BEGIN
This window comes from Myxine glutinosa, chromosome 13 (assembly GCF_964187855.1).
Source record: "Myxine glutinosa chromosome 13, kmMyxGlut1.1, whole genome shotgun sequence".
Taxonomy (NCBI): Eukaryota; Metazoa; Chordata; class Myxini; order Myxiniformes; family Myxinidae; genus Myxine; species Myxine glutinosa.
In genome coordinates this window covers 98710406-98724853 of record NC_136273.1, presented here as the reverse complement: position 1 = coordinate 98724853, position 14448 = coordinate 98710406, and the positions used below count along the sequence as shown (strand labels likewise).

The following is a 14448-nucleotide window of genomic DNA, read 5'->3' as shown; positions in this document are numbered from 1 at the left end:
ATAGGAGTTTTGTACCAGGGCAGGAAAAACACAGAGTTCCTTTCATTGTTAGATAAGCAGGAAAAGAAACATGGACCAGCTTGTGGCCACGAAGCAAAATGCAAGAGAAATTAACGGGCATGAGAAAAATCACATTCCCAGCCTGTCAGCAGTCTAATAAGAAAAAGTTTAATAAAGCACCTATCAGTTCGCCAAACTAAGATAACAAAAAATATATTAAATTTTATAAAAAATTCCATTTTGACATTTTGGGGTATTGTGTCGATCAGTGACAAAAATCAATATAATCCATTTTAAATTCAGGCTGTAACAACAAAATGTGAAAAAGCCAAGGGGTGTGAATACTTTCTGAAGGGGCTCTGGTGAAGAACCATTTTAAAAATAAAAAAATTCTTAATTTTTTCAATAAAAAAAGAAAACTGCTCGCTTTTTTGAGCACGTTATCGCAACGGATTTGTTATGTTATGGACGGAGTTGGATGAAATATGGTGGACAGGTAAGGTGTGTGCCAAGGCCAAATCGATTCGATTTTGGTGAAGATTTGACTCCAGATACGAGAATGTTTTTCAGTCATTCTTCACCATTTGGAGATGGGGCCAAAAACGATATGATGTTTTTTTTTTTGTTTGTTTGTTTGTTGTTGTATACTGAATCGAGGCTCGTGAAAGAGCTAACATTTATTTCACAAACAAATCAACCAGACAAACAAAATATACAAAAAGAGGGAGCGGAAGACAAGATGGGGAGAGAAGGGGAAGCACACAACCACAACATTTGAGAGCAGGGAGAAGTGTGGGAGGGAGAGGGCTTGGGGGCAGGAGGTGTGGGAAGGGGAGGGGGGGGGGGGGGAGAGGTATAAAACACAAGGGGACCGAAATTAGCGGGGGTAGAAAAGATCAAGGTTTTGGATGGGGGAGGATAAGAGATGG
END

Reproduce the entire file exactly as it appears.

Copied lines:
This window comes from Myxine glutinosa, chromosome 13 (assembly GCF_964187855.1).
Source record: "Myxine glutinosa chromosome 13, kmMyxGlut1.1, whole genome shotgun sequence".
Taxonomy (NCBI): Eukaryota; Metazoa; Chordata; class Myxini; order Myxiniformes; family Myxinidae; genus Myxine; species Myxine glutinosa.
In genome coordinates this window covers 98710406-98724853 of record NC_136273.1, presented here as the reverse complement: position 1 = coordinate 98724853, position 14448 = coordinate 98710406, and the positions used below count along the sequence as shown (strand labels likewise).

The following is a 14448-nucleotide window of genomic DNA, read 5'->3' as shown; positions in this document are numbered from 1 at the left end:
ATAGGAGTTTTGTACCAGGGCAGGAAAAACACAGAGTTCCTTTCATTGTTAGATAAGCAGGAAAAGAAACATGGACCAGCTTGTGGCCACGAAGCAAAATGCAAGAGAAATTAACGGGCATGAGAAAAATCACATTCCCAGCCTGTCAGCAGTCTAATAAGAAAAAGTTTAATAAAGCACCTATCAGTTCGCCAAACTAAGATAACAAAAAATATATTAAATTTTATAAAAAATTCCATTTTGACATTTTGGGGTATTGTGTCGATCAGTGACAAAAATCAATATAATCCATTTTAAATTCAGGCTGTAACAACAAAATGTGAAAAAGCCAAGGGGTGTGAATACTTTCTGAAGGGGCTCTGGTGAAGAACCATTTTAAAAATAAAAAAATTCTTAATTTTTTCAATAAAAAAAGAAAACTGCTCGCTTTTTTGAGCACGTTATCGCAACGGATTTGTTATGTTATGGACGGAGTTGGATGAAATATGGTGGACAGGTAAGGTGTGTGCCAAGGCCAAATCGATTCGATTTTGGTGAAGATTTGACTCCAGATACGAGAATGTTTTTCAGTCATTCTTCACCATTTGGAGATGGGGCCAAAAACGATATGATGTTTTTTTTTTTGTTTGTTTGTTTGTTGTTGTATACTGAATCGAGGCTCGTGAAAGAGCTAACATTTATTTCACAAACAAATCAACCAGACAAACAAAATATACAAAAAGAGGGAGCGGAAGACAAGATGGGGAGAGAAGGGGAAGCACACAACCACAACATTTGAGAGCAGGGAGAAGTGTGGGAGGGAGAGGGCTTGGGGGCAGGAGGTGTGGGAAGGGGAGGGGGGGGGGGGGGAGAGGTATAAAACACAAGGGGACCGAAATTAGCGGGGGTAGAAAAGATCAAGGTTTTGGATGGGGGAGGATAAGAGATGG